What’s more, state capture’s systemic nature makes it hard to document actual structures and processes in place. Think tanks can dig into the necessary systematic analysis of the structure of state capture, providing watchdogs and advocacy organizations with methodologies to document it, and understand where the capture links are weakest. Society and grassroots coalitions can thus focus their attention where the captors are weakest and create a source of public pressure on antidemocratic actors, to liberate the captured country.
The most effective way of exerting public pressure is through wide coalitions or the cooperation of independent actors. While these coalitions can reap tremendous emotional energy, they come short of devising feasible and achievable strategies for countering state capture. Think tanks can offer intellectual support for these wide public coalitions by analyzing the weak points of capture. Think tanks should not only analyze the system but also devise and bring policy proposals into public discussions. Think tanks can and should help mobilize different constituencies to dismantle the means through which state institutions are captured. They can help constitute and support wide coalitions demanding the reform of captured institutions. Only that way can society avoid falling prey to populist leaders or descend into apathy.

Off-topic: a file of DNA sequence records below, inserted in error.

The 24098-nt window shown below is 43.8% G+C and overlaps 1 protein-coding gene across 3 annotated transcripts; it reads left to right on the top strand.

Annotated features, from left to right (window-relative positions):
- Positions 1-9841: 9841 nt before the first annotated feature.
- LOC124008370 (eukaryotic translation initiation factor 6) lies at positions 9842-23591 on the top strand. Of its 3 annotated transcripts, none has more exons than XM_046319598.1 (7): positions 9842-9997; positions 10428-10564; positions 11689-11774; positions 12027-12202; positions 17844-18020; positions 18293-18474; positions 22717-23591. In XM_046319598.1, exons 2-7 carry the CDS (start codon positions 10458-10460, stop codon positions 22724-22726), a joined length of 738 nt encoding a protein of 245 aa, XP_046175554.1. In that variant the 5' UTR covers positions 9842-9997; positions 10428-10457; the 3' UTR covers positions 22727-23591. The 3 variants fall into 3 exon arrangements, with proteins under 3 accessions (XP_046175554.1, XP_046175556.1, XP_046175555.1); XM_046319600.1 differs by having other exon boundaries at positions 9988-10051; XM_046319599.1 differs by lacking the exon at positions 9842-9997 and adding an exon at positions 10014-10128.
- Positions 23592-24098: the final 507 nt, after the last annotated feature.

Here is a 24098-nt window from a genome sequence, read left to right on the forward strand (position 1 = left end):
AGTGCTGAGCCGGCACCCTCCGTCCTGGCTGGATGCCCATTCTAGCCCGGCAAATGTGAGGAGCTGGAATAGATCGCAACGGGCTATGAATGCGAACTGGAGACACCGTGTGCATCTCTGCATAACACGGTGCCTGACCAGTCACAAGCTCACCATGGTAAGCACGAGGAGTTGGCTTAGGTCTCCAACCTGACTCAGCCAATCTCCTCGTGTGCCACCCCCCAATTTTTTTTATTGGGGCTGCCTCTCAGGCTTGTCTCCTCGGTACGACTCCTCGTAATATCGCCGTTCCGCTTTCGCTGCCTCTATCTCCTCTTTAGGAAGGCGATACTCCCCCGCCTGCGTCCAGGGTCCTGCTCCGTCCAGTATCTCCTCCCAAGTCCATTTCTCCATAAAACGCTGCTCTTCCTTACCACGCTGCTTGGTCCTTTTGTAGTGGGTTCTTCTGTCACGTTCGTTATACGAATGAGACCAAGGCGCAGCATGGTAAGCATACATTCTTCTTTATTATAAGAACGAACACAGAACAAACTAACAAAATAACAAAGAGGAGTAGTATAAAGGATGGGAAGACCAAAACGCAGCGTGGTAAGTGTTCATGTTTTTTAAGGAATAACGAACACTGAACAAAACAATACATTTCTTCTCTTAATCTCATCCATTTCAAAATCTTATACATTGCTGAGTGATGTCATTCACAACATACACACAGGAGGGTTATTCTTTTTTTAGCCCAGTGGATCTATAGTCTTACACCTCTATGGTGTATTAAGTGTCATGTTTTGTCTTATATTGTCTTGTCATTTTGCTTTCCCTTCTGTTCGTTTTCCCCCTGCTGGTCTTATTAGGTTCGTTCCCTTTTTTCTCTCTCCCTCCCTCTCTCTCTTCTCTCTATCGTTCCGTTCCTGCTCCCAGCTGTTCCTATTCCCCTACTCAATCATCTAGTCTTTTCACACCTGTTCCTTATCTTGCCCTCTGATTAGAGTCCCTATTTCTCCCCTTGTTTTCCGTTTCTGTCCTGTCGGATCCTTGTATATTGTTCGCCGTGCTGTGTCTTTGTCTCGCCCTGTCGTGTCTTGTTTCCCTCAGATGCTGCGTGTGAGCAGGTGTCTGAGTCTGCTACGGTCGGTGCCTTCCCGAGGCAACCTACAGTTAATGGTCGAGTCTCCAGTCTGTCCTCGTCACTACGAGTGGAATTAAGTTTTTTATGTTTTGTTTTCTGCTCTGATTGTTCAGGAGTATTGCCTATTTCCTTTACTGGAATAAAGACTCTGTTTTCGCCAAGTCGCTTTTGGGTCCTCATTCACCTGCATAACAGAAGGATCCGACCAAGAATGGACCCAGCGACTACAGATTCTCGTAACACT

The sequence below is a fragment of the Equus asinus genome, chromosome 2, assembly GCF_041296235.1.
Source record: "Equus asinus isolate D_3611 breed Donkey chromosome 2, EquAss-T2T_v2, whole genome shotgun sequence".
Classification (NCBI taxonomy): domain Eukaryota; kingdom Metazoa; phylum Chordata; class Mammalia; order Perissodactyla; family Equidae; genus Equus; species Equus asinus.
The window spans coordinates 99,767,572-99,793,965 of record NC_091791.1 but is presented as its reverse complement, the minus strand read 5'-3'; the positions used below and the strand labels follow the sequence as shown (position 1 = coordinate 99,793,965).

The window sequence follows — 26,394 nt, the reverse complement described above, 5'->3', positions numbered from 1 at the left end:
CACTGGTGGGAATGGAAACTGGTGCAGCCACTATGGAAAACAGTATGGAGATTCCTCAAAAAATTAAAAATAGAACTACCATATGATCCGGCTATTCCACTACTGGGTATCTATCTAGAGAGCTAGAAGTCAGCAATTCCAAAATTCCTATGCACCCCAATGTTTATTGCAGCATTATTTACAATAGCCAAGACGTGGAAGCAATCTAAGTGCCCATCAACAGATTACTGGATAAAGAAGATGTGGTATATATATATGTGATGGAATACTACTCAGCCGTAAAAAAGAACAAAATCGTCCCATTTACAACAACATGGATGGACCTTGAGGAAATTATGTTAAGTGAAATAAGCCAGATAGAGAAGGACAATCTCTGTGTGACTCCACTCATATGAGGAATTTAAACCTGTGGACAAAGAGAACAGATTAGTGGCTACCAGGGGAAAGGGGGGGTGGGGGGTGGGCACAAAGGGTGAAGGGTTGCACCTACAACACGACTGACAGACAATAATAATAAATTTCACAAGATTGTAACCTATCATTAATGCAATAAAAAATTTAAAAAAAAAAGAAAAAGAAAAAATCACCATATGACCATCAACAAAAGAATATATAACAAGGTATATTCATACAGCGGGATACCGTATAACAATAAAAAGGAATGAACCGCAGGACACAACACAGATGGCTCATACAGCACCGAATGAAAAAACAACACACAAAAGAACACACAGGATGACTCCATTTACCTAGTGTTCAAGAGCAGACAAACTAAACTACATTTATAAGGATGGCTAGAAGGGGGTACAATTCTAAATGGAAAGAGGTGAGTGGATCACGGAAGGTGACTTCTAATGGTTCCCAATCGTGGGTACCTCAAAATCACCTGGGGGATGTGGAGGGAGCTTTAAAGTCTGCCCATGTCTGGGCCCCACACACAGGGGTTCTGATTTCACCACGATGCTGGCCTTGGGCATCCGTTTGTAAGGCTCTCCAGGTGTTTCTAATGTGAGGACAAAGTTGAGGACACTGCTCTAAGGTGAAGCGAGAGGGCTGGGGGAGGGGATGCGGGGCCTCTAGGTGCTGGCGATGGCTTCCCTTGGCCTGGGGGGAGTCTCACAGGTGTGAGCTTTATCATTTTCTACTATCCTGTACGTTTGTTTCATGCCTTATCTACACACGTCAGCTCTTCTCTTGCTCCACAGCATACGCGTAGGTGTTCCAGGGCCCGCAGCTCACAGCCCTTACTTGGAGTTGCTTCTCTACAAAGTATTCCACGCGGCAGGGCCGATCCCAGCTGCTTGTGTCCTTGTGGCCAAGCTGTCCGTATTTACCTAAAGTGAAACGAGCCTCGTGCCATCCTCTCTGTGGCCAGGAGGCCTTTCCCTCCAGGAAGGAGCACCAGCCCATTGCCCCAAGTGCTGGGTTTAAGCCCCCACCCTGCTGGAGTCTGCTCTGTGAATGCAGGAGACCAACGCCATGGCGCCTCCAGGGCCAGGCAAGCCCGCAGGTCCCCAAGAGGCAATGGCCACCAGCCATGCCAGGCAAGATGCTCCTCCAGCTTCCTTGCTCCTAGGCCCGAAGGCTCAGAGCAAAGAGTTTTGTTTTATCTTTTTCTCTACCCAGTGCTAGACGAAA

We’ve seen examples of coalitions countering state capture—in the Czech Republic, through the coalition Reconstruction of the State, and in Romania, with the Alliance for Clean Romania—which, despite challenges, have reaped some successes already. In Hungary, we see similar attempts emerging in the This Is Minimum [Hungarian] pledge and Slovakia’s municipal election pledge for Good Candidates [Slovakian]; these are all examples of where civil society can take on and challenge state capture.